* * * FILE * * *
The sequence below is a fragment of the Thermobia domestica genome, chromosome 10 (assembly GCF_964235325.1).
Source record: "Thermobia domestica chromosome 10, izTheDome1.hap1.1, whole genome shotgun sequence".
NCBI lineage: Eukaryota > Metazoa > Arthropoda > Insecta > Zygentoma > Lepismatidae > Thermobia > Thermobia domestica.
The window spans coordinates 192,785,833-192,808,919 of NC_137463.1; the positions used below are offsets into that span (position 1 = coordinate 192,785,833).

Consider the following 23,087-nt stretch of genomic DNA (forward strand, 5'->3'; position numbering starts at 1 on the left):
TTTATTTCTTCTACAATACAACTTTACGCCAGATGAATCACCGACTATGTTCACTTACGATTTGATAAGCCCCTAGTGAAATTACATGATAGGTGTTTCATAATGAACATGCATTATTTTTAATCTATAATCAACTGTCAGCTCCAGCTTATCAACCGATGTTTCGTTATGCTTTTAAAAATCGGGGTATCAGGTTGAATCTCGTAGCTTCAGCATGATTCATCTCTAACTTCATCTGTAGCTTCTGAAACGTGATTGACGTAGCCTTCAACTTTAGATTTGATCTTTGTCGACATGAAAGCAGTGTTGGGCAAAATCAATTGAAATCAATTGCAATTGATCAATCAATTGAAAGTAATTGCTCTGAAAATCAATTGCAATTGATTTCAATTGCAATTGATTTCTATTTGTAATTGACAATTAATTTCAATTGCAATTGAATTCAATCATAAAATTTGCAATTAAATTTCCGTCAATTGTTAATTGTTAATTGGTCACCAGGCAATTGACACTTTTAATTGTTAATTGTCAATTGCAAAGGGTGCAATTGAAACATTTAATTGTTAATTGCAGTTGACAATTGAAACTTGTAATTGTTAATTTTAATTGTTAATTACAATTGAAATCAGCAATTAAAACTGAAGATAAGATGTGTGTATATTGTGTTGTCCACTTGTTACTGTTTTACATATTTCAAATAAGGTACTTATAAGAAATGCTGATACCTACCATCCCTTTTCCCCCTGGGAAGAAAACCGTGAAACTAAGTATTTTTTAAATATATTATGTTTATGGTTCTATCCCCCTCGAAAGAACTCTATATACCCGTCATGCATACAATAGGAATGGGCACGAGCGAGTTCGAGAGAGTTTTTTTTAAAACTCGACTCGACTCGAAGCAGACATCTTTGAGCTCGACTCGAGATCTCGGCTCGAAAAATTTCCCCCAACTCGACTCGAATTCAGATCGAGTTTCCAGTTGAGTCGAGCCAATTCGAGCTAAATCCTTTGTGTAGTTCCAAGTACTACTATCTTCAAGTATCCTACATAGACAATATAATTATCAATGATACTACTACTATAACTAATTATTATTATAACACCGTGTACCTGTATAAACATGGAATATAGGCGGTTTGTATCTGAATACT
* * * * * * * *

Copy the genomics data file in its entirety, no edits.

The sequence below is a fragment of the Thermobia domestica genome, chromosome 10 (assembly GCF_964235325.1).
Source record: "Thermobia domestica chromosome 10, izTheDome1.hap1.1, whole genome shotgun sequence".
NCBI lineage: Eukaryota > Metazoa > Arthropoda > Insecta > Zygentoma > Lepismatidae > Thermobia > Thermobia domestica.
The window spans coordinates 192,785,833-192,808,919 of NC_137463.1; the positions used below are offsets into that span (position 1 = coordinate 192,785,833).

Consider the following 23,087-nt stretch of genomic DNA (forward strand, 5'->3'; position numbering starts at 1 on the left):
TTTATTTCTTCTACAATACAACTTTACGCCAGATGAATCACCGACTATGTTCACTTACGATTTGATAAGCCCCTAGTGAAATTACATGATAGGTGTTTCATAATGAACATGCATTATTTTTAATCTATAATCAACTGTCAGCTCCAGCTTATCAACCGATGTTTCGTTATGCTTTTAAAAATCGGGGTATCAGGTTGAATCTCGTAGCTTCAGCATGATTCATCTCTAACTTCATCTGTAGCTTCTGAAACGTGATTGACGTAGCCTTCAACTTTAGATTTGATCTTTGTCGACATGAAAGCAGTGTTGGGCAAAATCAATTGAAATCAATTGCAATTGATCAATCAATTGAAAGTAATTGCTCTGAAAATCAATTGCAATTGATTTCAATTGCAATTGATTTCTATTTGTAATTGACAATTAATTTCAATTGCAATTGAATTCAATCATAAAATTTGCAATTAAATTTCCGTCAATTGTTAATTGTTAATTGGTCACCAGGCAATTGACACTTTTAATTGTTAATTGTCAATTGCAAAGGGTGCAATTGAAACATTTAATTGTTAATTGCAGTTGACAATTGAAACTTGTAATTGTTAATTTTAATTGTTAATTACAATTGAAATCAGCAATTAAAACTGAAGATAAGATGTGTGTATATTGTGTTGTCCACTTGTTACTGTTTTACATATTTCAAATAAGGTACTTATAAGAAATGCTGATACCTACCATCCCTTTTCCCCCTGGGAAGAAAACCGTGAAACTAAGTATTTTTTAAATATATTATGTTTATGGTTCTATCCCCCTCGAAAGAACTCTATATACCCGTCATGCATACAATAGGAATGGGCACGAGCGAGTTCGAGAGAGTTTTTTTTAAAACTCGACTCGACTCGAAGCAGACATCTTTGAGCTCGACTCGAGATCTCGGCTCGAAAAATTTCCCCCAACTCGACTCGAATTCAGATCGAGTTTCCAGTTGAGTCGAGCCAATTCGAGCTAAATCCTTTGTGTAGTTCCAAGTACTACTATCTTCAAGTATCCTACATAGACAATATAATTATCAATGATACTACTACTATAACTAATTATTATTATAACACCGTGTACCTGTATAAACATGGAATATAGGCGGTTTGTATCTGAATACT